Rep. Castor pushes for comprehensive immigration reform listen01/11/13 SeÃ¡n Kinane
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Despite the fact that there are 11 million people in the U.S. without proper documentation, the U.S. Congress has not passed comprehensive immigration reform. But in a press conference this morning in Ybor City, Tampa-area member of Congress Kathy Castor said she hopes that will change.
"There is no legal pathway to citezenship that exists right now. I hear from a number of people who say: "Why don't the Dream kids just apply for citzenship?" That pathway does not exist legally. That is why it is important now for us to craft a comprehensive legal pathway to citizenship."
The comprehensive immigration reform Castor wants would be based on nine principles. It would require undocumented immigrants to register, learn English, pay taxes and submit to a criminal background check. It would try to keep families together, and expand on the new program allowing people who were brought to the country when they were young get a pathway to citizenship. Castor said it would attract students and professionals to strengthen the economy, and include these other principles.
"...Includes a balanced workable solution for the agriculture industry. 6: ends exploitation of US immigrant workers. 7: Ensures smart and reasonable enforcement that protects our borders. 8: Establishes a workable employment verification system. 9: Renews our committment to citizenship to ensure all workers pay their fair share of taxes, fully integrate into our way of life, and bear the same responsibilities as all Americans."
One immigrant who could benefit from comprehensive reform is Nanci Palacios. The honors student recently graduated from Hillsborough Community College. Last summer President Obama let young people apply for documentation if they had been brought to the country as children. Palacios received whatâ€™s known as Deferred Action for Childhood Arrivals status, but she wants a more comprehensive approach.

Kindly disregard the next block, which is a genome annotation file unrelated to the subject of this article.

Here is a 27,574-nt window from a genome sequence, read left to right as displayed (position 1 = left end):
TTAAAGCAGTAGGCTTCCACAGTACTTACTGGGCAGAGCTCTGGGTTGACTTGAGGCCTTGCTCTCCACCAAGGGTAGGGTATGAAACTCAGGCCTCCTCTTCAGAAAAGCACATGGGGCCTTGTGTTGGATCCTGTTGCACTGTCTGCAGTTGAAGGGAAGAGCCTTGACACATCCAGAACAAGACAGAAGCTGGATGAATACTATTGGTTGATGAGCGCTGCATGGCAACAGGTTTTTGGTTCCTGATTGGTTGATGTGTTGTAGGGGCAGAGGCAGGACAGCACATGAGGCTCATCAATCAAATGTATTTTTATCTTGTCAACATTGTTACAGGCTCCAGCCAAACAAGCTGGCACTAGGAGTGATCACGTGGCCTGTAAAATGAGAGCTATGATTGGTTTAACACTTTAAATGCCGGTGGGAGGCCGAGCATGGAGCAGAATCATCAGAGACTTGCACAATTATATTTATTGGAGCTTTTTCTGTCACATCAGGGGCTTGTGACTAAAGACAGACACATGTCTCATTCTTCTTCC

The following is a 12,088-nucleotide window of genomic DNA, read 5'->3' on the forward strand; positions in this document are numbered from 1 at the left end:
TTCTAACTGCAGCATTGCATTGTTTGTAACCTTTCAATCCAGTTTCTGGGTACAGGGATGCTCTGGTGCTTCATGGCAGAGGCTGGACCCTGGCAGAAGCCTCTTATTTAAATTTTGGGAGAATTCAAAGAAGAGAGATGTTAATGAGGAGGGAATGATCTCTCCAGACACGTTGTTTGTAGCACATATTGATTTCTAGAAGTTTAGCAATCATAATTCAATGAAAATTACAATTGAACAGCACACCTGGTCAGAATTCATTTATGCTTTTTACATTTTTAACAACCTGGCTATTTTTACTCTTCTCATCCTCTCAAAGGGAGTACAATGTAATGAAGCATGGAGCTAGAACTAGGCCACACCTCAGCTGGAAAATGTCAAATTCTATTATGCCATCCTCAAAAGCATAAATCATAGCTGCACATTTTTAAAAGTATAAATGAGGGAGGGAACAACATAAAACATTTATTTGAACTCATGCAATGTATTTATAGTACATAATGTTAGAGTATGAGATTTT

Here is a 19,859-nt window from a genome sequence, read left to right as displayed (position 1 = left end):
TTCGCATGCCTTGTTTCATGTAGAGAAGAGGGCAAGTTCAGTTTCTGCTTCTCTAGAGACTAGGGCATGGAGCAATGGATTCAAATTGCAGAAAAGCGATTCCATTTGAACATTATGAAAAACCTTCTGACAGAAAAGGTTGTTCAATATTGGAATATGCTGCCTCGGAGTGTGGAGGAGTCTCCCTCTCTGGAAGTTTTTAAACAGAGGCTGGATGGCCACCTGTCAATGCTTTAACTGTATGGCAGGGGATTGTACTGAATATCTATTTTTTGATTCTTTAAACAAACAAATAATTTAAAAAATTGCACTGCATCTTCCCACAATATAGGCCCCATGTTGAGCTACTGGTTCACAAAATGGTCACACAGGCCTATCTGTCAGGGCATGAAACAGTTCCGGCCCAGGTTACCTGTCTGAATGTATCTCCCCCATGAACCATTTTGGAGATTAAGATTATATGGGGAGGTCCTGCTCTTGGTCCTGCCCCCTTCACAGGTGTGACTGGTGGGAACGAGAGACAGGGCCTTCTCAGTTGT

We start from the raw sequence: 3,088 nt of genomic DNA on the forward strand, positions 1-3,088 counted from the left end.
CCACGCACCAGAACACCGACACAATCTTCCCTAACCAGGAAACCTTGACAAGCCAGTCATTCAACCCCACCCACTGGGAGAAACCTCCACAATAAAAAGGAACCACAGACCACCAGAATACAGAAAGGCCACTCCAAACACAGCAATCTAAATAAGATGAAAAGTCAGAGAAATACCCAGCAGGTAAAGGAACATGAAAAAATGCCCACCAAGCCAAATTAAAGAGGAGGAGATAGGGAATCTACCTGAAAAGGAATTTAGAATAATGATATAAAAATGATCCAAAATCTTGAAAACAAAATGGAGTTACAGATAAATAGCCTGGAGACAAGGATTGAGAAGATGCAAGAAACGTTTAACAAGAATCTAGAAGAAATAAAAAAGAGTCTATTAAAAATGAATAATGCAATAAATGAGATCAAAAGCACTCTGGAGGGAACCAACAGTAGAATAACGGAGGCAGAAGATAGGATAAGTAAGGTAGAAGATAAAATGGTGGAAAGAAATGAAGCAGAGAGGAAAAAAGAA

"My youngest sister was approved first, then my next sister, and I was like "Oh my gosh, what's going wrong? Why am I not getting approved? Why? I have everything that it takes?" Finally, a couple of months later in November I was granted Deferred Action for Childhood Arrivals. I was granted my work permit. I now have a work permit, a work social. I now have in the state of Florida a drivers license for a year, but that's not enough."
Palacios says that program is just a band-aid and comprehensive reform is needed. Lourdes Villanueva is president of the Florida Immigrant Coalition.
"I see these mothers day in and day out coming and leaving their children with us and not knowing if they're going to come back to pick them up because they don't know if down the road they are going to be at a traffic stop and then immediately leads them into deportation. We have many families that have been torn apart and I don't think that's American, I don't know what's happening."
That scenario isnâ€™t unheard of. Last night a prominent immigration reform activist in Arizona named Erika Andiola watched as Immigration and Customs Enforcement took her mother and brother from their home. Villanueva criticized the idea of being worried about immigrants as security risks. She said they can actually enhance security.
"I know that we are all very concerned with Homeland security and I am too. But I think Homeland security needs to start with our food. Where do we want our food produced? I would rather eat Plant City grown strawberries where we know how they are grown with all of the regulations in place so that we are going to be safe. Versus importing our food from somewhere else that God knows how they are grown."
Villanueva and other immigration reform advocates stood in the shadow of a statue of immigrants in Ybor Cityâ€™s Centennial Park. They were joined by the president of the Florida Council of Churches, Bishop Charles Leigh, who said comprehensive reform should be a moral imperative for people of faith.